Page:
PDF and Office Documents
- Ensures all users of PDF and Office documents can use these product successfully
- Documents created can be used, viewed, and understood by all audiences and people with disabilities
Attributes of Accessible Documents
- Text within the file is selectable and search-able (text is not rendered as an image)
- Document language is specified (e.g. "English")
- Document structure is tagged to define a logical reading order and to identify headers, paragraphs, data tables, form and other page elements
- Images have alternative text descriptions
- Color Contrast is sufficient and information is not conveyed using color alone
We recommend Adobe Acrobat Professional software for creating the most accessible PDF documents.
Note: MIT Faculty and Staff can download Adobe Acrobat products at https://ist.mit.edu/adobe/cc (MIT Certificates required).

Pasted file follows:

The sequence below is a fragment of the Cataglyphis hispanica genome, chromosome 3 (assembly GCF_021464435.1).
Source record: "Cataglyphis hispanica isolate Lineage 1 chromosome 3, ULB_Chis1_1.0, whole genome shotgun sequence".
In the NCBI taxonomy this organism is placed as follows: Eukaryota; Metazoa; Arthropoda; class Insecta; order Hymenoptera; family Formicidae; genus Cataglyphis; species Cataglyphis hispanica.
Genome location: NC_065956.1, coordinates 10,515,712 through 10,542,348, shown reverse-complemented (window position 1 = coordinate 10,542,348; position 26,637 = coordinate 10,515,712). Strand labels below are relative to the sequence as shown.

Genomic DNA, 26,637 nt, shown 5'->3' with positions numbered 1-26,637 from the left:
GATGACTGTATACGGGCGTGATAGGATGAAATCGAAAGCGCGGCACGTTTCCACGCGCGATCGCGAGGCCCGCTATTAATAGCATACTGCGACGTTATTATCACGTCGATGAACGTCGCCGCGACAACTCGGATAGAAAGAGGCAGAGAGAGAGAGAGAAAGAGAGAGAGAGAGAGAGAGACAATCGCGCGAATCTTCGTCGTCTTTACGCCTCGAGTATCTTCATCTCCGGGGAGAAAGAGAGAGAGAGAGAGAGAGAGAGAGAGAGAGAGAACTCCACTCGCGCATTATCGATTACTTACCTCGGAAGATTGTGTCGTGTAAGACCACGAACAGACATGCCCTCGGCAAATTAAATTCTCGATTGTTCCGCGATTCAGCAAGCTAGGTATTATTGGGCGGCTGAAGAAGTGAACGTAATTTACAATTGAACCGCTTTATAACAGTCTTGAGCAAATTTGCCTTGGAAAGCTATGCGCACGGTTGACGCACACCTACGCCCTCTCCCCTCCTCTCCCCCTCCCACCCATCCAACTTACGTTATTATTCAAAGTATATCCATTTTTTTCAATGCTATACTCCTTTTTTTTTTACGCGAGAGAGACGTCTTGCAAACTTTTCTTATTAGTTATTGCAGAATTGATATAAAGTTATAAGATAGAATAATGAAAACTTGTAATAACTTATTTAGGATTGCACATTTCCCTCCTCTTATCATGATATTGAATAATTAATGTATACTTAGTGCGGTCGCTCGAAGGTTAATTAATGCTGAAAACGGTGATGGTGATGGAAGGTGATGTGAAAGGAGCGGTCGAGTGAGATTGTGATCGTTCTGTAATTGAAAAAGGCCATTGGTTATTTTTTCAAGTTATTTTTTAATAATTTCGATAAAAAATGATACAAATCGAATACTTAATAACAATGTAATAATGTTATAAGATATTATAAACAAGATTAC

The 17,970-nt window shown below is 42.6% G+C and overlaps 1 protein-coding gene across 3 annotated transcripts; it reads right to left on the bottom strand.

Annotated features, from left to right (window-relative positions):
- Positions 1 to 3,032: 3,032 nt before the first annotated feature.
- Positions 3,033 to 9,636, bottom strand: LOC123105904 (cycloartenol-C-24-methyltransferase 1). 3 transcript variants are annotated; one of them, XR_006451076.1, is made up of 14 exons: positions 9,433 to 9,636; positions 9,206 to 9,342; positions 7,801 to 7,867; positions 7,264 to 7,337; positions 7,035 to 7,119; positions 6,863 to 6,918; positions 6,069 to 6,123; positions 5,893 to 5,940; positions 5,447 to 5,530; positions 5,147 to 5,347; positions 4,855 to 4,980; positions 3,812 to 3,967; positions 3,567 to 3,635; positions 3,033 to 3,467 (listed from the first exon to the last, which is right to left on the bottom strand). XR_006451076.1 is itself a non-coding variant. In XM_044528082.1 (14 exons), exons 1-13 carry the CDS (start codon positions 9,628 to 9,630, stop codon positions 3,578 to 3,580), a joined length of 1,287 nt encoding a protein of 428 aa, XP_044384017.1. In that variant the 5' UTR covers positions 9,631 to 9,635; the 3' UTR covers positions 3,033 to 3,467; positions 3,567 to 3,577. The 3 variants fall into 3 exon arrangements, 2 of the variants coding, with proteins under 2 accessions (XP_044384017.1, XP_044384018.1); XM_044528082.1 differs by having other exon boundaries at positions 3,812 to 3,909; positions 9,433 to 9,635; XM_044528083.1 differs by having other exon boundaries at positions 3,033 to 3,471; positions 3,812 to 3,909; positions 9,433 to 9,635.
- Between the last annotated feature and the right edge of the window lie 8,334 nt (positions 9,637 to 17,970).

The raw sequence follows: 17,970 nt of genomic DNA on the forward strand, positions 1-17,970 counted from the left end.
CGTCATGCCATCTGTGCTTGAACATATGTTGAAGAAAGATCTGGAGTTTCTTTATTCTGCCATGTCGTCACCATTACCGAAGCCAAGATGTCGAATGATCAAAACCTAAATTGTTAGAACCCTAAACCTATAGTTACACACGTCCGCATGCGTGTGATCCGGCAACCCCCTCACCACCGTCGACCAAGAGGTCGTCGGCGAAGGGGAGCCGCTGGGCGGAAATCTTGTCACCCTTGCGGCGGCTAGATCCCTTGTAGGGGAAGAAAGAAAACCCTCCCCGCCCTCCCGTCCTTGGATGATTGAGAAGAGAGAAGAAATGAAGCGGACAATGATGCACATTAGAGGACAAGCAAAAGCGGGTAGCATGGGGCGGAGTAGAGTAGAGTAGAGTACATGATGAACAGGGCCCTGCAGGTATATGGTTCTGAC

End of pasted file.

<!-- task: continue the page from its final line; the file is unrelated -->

- Overview of Adobe Acrobat PDF Accessibility
- LinkedIn tutorial on creating accessible PDFs
- Accessible PDF Forms from WebAIM
- Instructions for Creating Accessible PDF Forms from Word (PDF)
Microsoft and Open Office Documents
PDF documents are typically exported from source documents authored in Microsoft Office or Open Office. We recommend incorporating accessible elements into your source documents. Styles, Headers, Alternative Text, Tables, and Links, make both your Office and your exported PDF documents more accessible.
- Penn State Guidance on Making Microsoft Office Products Accessible (Word, Powerpoint, Excel)
- National Center on Disability and Access to Education Cheat Sheets (Microsoft Office, Adobe Acrobat, and InDesign)
- Ontario College of Arts and Design’s Inclusive Research Center Authoring Techniques (Microsoft Office and Open Office instructions)
All inquiries are welcome at accessibility [at] mit.edu.